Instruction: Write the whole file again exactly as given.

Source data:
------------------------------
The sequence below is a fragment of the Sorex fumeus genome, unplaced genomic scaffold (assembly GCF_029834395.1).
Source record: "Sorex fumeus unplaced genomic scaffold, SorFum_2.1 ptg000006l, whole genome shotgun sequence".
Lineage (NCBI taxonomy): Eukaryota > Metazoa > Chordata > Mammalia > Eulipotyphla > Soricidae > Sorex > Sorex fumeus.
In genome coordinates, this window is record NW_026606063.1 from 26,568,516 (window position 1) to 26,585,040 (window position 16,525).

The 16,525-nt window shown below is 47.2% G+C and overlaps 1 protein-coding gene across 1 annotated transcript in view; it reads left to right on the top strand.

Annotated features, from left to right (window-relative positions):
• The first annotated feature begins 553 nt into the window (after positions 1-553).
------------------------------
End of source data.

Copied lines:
The sequence below is a fragment of the Sorex fumeus genome, unplaced genomic scaffold (assembly GCF_029834395.1).
Source record: "Sorex fumeus unplaced genomic scaffold, SorFum_2.1 ptg000006l, whole genome shotgun sequence".
Lineage (NCBI taxonomy): Eukaryota > Metazoa > Chordata > Mammalia > Eulipotyphla > Soricidae > Sorex > Sorex fumeus.
In genome coordinates, this window is record NW_026606063.1 from 26,568,516 (window position 1) to 26,585,040 (window position 16,525).

The 16,525-nt window shown below is 47.2% G+C and overlaps 1 protein-coding gene across 1 annotated transcript in view; it reads left to right on the top strand.

Annotated features, from left to right (window-relative positions):
• The first annotated feature begins 553 nt into the window (after positions 1-553).